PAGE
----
Face filters are an emerging issue fabricated by social media that is affecting people’s lives by changing their perspective of themselves and inspiring them to appear as someone they are not.
Face filter dysmorphia is a concern that has been developing over the years as technology has grown. According to the “Mayo Clinic,” body dysmorphic disorder is a mental health disorder in which you can’t stop thinking about one or more perceived defects or flaws in your appearance.
With the rise of the biggest social media platforms like Snapchat, TikTok and Instagram, the younger generation are dealing with more dysmorphia because their lives revolve around these social media platforms.
Being on these platforms for long periods of time is not healthy, especially when these platforms can distort your reality and can give you differentiating perspectives of how you look, which is what face filters are doing to people worldwide.
Dr. Keith Ladner, a plastic surgeon concerned with filter dysmorphia said in an article, “While there’s no crime in wanting to improve or enhance your appearance, you need to have realistic expectations. More frequently than not, these filters give people a warped sense of their appearance, often leading them to see imperfections that don’t exist. This can bring them to a plastic surgeon’s office wanting to achieve the image they’ve created.”
Face filters can cause harm for those who feel strongly affected by the result of changing their appearance on an app. Some people are more insecure than others and applying filters to their faces or bodies might improve their self esteem.
But becoming too reliant on filters to boost self esteem, and in extreme cases realizing there are professionals who can make those filters become a reality, is when face filters become an issue.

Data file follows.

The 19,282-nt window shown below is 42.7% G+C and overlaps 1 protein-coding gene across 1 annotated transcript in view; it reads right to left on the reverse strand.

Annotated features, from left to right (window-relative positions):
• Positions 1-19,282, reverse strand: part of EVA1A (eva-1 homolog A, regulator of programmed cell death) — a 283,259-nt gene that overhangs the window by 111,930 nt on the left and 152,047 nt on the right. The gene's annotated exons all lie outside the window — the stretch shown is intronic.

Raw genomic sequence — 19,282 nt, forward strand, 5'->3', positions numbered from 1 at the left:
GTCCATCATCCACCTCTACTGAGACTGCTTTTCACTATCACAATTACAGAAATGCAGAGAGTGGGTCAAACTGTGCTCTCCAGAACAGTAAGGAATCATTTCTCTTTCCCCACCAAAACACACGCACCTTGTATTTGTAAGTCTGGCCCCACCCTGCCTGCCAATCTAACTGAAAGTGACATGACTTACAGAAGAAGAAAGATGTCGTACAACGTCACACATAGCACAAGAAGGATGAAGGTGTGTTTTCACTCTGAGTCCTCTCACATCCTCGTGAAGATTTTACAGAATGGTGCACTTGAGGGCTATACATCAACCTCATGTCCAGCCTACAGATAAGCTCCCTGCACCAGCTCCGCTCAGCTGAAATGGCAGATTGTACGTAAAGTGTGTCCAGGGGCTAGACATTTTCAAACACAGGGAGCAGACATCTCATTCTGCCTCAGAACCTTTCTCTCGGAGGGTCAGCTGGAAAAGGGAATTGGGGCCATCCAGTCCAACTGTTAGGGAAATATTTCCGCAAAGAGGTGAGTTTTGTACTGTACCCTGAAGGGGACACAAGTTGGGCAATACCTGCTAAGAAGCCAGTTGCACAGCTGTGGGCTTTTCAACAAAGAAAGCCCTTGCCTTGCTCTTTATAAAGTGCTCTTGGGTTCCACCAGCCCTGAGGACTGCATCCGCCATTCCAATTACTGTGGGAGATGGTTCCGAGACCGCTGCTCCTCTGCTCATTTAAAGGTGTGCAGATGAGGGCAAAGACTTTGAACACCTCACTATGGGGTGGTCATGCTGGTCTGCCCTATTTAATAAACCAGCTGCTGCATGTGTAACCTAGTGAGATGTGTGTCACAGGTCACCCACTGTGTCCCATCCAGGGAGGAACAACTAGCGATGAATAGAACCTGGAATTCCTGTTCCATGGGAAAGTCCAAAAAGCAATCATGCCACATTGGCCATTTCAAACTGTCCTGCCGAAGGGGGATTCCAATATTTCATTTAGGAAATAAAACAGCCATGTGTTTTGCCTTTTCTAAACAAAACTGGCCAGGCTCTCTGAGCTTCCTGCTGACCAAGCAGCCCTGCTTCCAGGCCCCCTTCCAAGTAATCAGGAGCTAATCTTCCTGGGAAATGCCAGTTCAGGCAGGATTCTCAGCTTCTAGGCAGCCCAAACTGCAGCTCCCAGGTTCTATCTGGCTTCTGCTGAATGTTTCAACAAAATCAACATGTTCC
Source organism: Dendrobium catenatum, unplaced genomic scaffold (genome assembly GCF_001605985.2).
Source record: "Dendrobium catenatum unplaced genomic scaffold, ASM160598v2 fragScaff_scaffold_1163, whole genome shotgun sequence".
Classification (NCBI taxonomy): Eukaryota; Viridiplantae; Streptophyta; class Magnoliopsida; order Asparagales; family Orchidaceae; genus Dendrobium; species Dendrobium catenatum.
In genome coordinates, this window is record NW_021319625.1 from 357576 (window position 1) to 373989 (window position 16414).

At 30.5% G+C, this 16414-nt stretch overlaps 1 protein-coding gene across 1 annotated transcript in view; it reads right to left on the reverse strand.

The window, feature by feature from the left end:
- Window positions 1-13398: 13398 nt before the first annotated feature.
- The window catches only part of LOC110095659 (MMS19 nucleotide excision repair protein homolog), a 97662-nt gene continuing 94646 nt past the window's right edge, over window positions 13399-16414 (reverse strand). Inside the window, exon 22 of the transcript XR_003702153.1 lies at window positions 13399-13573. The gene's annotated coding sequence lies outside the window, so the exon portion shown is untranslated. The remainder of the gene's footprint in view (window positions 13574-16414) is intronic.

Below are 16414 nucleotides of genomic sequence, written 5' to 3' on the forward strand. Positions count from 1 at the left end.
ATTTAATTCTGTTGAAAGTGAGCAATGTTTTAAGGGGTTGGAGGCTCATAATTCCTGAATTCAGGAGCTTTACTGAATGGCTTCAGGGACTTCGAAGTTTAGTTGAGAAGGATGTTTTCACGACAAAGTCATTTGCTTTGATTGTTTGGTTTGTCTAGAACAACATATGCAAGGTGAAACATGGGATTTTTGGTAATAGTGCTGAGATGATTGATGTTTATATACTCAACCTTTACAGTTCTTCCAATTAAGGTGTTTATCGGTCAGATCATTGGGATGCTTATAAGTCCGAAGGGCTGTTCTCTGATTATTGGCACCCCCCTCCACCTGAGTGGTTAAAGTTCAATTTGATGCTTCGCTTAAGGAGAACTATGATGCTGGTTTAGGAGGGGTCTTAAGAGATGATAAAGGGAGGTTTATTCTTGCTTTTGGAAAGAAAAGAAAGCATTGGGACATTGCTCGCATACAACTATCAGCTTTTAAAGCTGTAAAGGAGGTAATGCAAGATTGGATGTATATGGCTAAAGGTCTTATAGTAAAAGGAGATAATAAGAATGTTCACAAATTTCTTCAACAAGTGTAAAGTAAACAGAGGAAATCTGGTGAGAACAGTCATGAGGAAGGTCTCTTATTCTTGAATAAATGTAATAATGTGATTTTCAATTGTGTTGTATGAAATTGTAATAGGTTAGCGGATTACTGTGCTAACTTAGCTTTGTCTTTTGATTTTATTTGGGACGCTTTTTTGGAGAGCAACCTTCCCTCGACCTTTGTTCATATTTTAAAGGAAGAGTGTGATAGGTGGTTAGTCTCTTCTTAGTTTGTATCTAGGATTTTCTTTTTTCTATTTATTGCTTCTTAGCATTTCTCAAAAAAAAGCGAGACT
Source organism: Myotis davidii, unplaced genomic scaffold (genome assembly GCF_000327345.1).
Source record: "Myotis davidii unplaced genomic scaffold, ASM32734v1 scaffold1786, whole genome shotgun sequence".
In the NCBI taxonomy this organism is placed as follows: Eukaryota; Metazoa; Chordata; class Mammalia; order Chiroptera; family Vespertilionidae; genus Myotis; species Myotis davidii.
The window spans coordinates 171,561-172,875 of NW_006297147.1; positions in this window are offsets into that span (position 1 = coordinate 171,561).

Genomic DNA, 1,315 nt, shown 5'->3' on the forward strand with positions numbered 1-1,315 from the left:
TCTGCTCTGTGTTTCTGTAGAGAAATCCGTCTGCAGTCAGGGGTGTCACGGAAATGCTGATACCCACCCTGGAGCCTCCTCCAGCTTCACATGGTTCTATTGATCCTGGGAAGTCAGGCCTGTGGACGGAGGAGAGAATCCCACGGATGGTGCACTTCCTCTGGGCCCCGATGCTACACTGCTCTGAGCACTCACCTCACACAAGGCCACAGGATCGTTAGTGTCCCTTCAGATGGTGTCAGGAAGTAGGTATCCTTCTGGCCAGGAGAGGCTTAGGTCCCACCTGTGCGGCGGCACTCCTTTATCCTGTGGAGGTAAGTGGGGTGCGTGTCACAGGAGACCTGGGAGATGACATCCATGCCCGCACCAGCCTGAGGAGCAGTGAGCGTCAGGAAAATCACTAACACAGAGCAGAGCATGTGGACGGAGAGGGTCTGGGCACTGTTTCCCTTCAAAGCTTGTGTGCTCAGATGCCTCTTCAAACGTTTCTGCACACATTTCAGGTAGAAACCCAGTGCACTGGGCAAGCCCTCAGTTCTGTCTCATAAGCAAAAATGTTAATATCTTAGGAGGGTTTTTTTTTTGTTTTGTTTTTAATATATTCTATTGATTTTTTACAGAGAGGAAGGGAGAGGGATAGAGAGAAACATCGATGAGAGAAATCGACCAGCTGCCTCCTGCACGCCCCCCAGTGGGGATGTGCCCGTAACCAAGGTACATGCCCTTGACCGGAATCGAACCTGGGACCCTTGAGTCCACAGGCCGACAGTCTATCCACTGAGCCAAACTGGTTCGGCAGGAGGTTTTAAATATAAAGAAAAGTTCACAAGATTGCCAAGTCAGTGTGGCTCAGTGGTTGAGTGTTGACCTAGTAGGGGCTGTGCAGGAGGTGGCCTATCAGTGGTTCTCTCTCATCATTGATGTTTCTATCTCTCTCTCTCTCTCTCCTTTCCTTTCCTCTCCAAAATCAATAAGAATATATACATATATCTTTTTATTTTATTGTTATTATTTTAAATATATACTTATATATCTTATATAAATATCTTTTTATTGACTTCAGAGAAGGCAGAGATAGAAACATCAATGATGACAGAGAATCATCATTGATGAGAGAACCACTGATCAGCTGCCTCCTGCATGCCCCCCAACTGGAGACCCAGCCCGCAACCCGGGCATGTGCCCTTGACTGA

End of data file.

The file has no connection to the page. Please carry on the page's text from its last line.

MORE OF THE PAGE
This definitely has a bigger impact minors, who are more susceptible to insecurities, but this also depends on how mentally strong that minor is. If they realize face filters are not real and that no one looks exactly how they appear online, then they may not be as affected.
Most kids can’t hide from social media platforms and the stress they bring. In an article, Emily Cavanagh explained why she believes Facetune, an app created to edit photos, can contribute to teen’s low self-esteem.
She writes about a condition called “Snapchat Dysmorphia,” which is when people obsess over their appearance and can develop unrealistic beauty standards based on how they’re able to edit their images with apps and filters.
Filters and apps will continue to develop and improve over time. It is inevitable that more apps and filters will be used by teens who aren’t happy with their image. Sadly, these apps or filters might be the only source than can boost their self-esteem.
Through my experience, I definitely have used filters in my photos to boost my self-esteem as they can remove my flaws and imperfections. My issue with social media platforms was that I began to compare myself to men who were good looking and fit, something I believed I wasn’t.
I fixed this personal issue by removing myself from social media for several months which definitely helped. My focus steered away from those platforms, which can be time-consuming and toxic, and it helped me focus on school and my mental health.
As for those individuals currently dealing with face filter dysmorphia, the best piece of advice I can give is to put your phone down for a couple of months, focus on your mental health and workout. As cliché as it might sound, taking time for yourself and working out will amplify your self-esteem more than any face filter.